Wednesday, April 25, 2018
Scientists reveal how inflammation affects the life of brain cells - NEUROSCIENCE
King’s College London research reveals how blood inflammation affects the birth and death of brain cells, which could offer new treatment targets for antidepressants.
Mounting evidence points to high levels of inflammation as an important biological abnormality leading to depression in at least one third of patients. However, this new study offers the first evidence that inflammation may increase depression risk by reducing the birth of new cells and accelerating the naturally-occurring death of existing cells in the brain.
Using a research model made up of human brain cells, the researchers from King’s Institute of Psychiatry, Psychology & Neuroscience (IoPPN) examined the effects of a protein (interferon-alpha IFN-α), which is able to activate the immune system and ultimately to induce depressive symptoms in healthy people.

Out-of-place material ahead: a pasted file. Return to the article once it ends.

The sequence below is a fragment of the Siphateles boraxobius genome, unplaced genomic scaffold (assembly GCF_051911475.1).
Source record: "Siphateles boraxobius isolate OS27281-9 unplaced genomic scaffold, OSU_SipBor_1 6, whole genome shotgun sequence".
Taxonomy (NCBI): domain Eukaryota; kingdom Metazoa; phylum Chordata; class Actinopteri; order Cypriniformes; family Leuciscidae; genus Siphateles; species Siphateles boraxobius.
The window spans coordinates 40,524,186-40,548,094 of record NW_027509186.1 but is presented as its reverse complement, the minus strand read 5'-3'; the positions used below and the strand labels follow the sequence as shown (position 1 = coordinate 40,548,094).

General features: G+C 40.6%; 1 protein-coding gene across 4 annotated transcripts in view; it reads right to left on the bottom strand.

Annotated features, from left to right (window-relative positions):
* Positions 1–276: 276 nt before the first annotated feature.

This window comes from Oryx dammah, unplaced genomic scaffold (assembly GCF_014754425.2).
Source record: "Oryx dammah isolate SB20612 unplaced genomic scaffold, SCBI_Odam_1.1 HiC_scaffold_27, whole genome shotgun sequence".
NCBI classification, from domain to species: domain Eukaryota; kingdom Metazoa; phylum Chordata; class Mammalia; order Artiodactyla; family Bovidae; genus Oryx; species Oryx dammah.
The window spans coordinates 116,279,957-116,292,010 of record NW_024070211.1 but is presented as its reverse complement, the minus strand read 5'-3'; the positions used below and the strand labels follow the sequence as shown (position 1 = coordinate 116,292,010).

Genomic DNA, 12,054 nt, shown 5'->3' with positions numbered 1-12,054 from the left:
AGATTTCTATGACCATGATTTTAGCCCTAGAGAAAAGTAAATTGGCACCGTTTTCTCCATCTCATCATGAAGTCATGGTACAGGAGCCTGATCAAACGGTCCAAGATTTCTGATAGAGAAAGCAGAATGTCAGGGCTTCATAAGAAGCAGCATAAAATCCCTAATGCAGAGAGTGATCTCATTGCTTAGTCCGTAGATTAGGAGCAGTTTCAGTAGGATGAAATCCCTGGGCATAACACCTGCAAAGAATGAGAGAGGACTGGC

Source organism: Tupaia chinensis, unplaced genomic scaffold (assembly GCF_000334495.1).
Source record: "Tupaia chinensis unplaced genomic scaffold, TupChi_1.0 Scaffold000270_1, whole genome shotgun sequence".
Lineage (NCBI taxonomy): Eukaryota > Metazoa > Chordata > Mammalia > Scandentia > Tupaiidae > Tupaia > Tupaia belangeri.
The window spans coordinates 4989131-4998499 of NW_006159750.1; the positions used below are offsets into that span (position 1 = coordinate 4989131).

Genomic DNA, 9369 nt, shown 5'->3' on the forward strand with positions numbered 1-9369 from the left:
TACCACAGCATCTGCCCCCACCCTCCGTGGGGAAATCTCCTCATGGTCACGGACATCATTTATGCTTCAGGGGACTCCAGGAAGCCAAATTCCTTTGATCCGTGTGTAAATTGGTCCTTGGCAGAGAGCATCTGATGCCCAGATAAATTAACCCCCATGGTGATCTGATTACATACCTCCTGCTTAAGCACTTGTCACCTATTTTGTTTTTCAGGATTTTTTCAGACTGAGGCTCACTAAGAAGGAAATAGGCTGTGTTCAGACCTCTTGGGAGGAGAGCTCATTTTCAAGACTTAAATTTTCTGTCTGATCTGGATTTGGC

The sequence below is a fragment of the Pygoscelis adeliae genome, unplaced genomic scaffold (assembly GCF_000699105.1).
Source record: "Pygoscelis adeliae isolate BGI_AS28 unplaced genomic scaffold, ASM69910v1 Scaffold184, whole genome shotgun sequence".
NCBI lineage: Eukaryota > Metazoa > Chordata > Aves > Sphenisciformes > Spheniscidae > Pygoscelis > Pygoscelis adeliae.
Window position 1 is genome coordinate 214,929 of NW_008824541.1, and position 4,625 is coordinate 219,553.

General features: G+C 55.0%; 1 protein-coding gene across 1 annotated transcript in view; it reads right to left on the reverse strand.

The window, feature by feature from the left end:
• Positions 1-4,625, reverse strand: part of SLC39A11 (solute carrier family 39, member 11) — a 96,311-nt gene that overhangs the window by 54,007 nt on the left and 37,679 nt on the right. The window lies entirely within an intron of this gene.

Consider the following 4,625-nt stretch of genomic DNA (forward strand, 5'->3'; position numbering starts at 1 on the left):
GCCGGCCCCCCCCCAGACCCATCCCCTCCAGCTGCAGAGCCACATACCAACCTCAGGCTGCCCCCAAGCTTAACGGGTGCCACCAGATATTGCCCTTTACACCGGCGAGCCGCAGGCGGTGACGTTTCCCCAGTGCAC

Specifically, they investigated the impact of IFN-α on the process of brain cell formation, called neurogenesis, which is known to occur in the hippocampus, a brain region highly involved in depression and antidepressant response. Neurogenesis is normally reduced by depression and chronic stress, and this reduction is thought to be clinically relevant to the development of depression.
These new findings, published in the International Journal of Neuropsychopharmacology, show that IFN-α reduces the birth of new brain cells and increases brain cell death in the hippocampus. The researchers demonstrated this by regulating the levels of four inflammatory proteins, which are known to activate the immune response and to regulate distinct brain functions related to depression.
Source: Corina Marinescu